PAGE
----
by Ganganatha Jha | 1920 | 1,381,940 words | ISBN-10: 8120811550
This is the English translation of the Manusmriti, which is a collection of Sanskrit verses dealing with ‘Dharma’, a collective name for human purpose, their duties and the law. Various topics will be dealt with, but this volume of the series includes 12 discourses (adhyaya). The commentary on this text by Medhatithi elaborately explains various t...
Sanskrit text, Unicode transliteration and English translation by Ganganath Jha:
तं राजा प्रणयन् सम्यक् त्रिवर्गेणाभिवर्धते ।
कामात्मा विषमः क्षुद्रो दण्डेनैव निहन्यते ॥ २७ ॥
taṃ rājā praṇayan samyak trivargeṇābhivardhate |
kāmātmā viṣamaḥ kṣudro daṇḍenaiva nihanyate || 27 ||
The King who metes out punishment in the proper manner prospers in respect of his three aims; he who is blinded by affection, unfair, or mean is destroyed by that same punishment.—(27).
Medhātithi’s commentary (manubhāṣya):
‘Blinded by affection’—he who is unduly influenced by love.
‘Unfair’— inclined to be irascible. The King prospers if he metes out punishment on a friend or a foe in the same impartial spirit.
‘Mean’—inclined to take undue advantage.
‘Is destroyed by that same punishment’— either through evil passions aroused among the people, or through some imperceptible effects.—(27).
Explanatory notes by Ganganath Jha
‘Viṣamaḥ’—‘Irascible’ (Medhātithi, Govindarāja, Kullūka and Rāghavānanda);—‘partial’ (Nārāyaṇa).
This verse is quoted in Vivādaratnākara, (p. 647), which explains ‘samyak’ as ‘with due deliberation,’—‘kāmātmā’ as ‘one who acts just as he pleases’—and ‘Viṣamaḥ’ as ‘adopting the wrong course by reason of partiality;’—and in Vivādacintāmaṇi’ (p. 262), which explains ‘Kāmātmā’ as ‘if the king acts as he pleases,’ and ‘Viṣamaḥ’ as ‘acting wrongly through partiality or prejudice.’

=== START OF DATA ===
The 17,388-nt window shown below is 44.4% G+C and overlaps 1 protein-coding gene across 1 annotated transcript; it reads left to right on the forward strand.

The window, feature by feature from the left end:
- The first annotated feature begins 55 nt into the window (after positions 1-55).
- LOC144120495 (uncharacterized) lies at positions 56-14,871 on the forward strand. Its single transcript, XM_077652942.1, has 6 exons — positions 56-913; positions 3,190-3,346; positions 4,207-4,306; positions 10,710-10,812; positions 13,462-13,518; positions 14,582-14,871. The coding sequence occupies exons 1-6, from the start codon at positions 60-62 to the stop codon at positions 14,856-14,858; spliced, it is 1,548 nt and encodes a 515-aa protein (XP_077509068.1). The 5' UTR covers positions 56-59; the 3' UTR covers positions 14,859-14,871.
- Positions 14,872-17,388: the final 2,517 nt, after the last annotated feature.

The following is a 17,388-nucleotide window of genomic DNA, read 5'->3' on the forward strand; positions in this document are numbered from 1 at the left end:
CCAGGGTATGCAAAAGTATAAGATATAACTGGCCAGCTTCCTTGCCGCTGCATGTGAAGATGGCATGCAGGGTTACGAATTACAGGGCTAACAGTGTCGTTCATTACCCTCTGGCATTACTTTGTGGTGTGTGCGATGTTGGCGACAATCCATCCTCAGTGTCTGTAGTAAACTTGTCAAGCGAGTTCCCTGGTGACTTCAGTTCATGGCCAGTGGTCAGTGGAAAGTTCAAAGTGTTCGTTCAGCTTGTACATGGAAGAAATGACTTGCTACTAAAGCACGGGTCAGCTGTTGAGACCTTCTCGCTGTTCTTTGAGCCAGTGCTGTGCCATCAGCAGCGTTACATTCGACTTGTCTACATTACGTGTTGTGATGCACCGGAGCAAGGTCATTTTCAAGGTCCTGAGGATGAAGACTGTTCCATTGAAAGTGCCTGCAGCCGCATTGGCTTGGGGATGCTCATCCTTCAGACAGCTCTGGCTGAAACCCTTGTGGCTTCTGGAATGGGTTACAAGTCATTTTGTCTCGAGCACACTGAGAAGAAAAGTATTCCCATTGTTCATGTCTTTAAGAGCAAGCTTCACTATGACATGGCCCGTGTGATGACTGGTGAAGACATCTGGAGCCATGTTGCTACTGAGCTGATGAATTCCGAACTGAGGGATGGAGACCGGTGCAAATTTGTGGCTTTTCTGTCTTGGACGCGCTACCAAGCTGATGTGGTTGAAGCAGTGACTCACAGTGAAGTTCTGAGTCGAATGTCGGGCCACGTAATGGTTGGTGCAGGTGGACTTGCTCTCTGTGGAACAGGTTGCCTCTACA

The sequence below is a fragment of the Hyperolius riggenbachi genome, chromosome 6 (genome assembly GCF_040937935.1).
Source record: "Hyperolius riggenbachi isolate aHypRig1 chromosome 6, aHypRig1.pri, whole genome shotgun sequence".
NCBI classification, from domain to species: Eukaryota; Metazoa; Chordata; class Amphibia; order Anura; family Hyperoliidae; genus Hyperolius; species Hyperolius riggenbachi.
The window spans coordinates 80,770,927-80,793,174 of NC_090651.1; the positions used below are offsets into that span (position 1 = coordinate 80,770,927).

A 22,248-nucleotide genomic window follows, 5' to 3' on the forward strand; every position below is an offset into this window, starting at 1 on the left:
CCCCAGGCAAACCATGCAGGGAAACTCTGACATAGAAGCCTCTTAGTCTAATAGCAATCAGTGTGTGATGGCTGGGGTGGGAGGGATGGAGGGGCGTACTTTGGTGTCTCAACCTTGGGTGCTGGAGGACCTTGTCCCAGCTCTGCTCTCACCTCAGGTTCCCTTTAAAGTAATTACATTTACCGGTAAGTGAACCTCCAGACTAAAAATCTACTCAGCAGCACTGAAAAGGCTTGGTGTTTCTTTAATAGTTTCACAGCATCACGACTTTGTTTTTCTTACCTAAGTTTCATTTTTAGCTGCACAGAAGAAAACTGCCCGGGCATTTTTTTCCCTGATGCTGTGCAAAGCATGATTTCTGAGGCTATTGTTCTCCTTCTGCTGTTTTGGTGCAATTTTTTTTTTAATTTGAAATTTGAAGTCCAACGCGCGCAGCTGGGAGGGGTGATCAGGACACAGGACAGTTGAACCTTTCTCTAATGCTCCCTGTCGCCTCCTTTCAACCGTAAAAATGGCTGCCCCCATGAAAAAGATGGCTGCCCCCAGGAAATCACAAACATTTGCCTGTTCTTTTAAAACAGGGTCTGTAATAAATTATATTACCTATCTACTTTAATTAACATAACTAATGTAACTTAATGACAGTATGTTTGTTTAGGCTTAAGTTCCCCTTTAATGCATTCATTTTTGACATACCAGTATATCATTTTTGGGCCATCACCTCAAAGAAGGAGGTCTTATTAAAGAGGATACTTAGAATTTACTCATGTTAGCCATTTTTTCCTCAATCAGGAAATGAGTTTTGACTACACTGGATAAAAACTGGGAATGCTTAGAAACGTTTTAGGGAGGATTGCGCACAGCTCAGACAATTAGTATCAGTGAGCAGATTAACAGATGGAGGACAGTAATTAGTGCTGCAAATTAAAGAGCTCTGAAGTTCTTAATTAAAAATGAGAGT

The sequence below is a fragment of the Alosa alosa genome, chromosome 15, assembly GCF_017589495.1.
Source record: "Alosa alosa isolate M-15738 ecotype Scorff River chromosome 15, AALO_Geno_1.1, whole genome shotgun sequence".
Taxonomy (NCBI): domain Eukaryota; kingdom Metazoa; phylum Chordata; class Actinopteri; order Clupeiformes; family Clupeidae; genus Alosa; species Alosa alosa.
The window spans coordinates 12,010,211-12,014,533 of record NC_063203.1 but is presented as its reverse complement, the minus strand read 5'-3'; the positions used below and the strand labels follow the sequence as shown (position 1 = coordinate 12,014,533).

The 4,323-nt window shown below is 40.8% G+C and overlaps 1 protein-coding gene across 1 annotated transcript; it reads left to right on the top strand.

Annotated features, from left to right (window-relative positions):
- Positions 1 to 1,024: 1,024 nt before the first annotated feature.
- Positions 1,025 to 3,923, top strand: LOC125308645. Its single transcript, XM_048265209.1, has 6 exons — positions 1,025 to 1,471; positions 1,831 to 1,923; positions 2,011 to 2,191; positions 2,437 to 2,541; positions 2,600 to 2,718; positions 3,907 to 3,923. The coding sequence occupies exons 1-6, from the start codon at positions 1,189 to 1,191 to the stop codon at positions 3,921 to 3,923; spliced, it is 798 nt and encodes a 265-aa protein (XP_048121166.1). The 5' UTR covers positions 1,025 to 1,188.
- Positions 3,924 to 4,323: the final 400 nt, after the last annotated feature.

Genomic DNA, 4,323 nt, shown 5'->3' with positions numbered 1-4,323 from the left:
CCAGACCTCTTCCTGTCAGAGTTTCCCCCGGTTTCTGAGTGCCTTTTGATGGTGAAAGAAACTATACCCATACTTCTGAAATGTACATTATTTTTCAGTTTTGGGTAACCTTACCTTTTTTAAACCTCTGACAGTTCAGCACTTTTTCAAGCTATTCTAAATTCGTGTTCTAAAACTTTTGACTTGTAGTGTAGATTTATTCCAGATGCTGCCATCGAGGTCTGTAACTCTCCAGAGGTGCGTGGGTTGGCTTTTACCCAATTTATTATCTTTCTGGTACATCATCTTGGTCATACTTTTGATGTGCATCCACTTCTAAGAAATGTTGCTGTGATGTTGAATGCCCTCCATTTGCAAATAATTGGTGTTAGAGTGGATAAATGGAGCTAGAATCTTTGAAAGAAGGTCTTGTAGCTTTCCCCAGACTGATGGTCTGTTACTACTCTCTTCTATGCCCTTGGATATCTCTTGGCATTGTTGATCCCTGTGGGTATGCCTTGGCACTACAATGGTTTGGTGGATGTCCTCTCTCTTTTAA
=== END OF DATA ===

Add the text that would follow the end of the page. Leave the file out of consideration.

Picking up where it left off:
Comparative notes by various authors
Kāmandaka (2.41).—‘A king, by the right inflicting of punishments, upholds this stayless world.’
Kāmandaka (1.11-13).—‘A righteous king protecting his subjects to the best of his resources and having the power of capturing hostile cities, should be held in as high a regard as the god Prajāpati himself. A sovereign discharging his duties according to the rules of polity soon secures the three ends for himself and for his people; acting otherwise, he is sure to ruin himself and his people.’
Do. (2.36).—‘Tho self-controlled king holds the key to the spiritual and material advancement of himself and bis people; therefore he should mete out punishments impartially.’
Yājñavalkya (1.354-356).—(See under 19.)
Arthaśāstra (p. 32).—‘The Teachers have declared that for the king there is no other means save punishment for the subjugating of living beings. Such is not the view of kauṭilya; for if a king is very severe in his punishments, the people become discontented; if he is very lenient, he is disregarded; he is respected only when he inflicts punishment impartially in the right manner. If intelligently administered, punishment brings prosperity and happiness to the people; if improperly administered, through ignorance, or greed, or anger, it angers even Hermits and Renunciates; what to say of Householders? The people consisting of the four castes and orders is protected by the king through punishment.’